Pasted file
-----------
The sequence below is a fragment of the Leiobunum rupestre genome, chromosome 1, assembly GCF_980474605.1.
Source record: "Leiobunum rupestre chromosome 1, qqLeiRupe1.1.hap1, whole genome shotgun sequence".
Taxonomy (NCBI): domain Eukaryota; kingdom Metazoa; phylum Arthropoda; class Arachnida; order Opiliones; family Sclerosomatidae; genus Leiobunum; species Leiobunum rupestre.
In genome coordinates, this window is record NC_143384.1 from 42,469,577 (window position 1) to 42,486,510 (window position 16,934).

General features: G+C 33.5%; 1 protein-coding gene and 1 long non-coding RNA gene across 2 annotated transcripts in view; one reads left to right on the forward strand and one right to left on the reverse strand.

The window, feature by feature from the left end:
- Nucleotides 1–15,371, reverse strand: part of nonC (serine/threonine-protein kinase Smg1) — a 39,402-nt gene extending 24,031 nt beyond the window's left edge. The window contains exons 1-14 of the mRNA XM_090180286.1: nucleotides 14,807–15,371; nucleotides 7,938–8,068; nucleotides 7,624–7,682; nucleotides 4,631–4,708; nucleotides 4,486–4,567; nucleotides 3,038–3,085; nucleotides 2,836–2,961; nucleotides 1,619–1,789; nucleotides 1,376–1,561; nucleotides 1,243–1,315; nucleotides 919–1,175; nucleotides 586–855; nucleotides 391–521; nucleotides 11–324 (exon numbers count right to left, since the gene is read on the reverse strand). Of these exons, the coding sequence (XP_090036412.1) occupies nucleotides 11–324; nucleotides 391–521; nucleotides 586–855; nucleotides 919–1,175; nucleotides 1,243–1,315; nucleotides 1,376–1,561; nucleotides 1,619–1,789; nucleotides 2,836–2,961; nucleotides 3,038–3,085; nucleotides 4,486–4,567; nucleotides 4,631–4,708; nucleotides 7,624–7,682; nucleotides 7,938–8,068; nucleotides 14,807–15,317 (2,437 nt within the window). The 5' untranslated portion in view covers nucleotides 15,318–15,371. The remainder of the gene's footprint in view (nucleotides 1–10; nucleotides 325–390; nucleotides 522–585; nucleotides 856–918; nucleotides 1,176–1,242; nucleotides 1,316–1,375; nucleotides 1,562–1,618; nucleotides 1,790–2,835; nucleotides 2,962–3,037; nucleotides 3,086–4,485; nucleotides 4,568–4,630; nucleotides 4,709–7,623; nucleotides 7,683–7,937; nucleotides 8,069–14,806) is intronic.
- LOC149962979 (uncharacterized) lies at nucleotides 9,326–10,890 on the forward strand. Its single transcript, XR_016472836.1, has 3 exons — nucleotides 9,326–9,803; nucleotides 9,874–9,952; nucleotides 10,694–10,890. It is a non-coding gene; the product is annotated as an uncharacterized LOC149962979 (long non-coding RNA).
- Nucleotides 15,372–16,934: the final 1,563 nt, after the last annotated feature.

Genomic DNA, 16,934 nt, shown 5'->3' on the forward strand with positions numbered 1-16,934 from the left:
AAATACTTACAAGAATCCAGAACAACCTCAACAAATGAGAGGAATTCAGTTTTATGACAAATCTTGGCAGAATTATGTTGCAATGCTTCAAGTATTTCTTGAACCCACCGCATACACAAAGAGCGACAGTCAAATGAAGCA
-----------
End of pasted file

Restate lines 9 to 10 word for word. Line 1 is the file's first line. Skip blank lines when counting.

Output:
- Nucleotides 15,372–16,934: the final 1,563 nt, after the last annotated feature.

Genomic DNA, 16,934 nt, shown 5'->3' on the forward strand with positions numbered 1-16,934 from the left: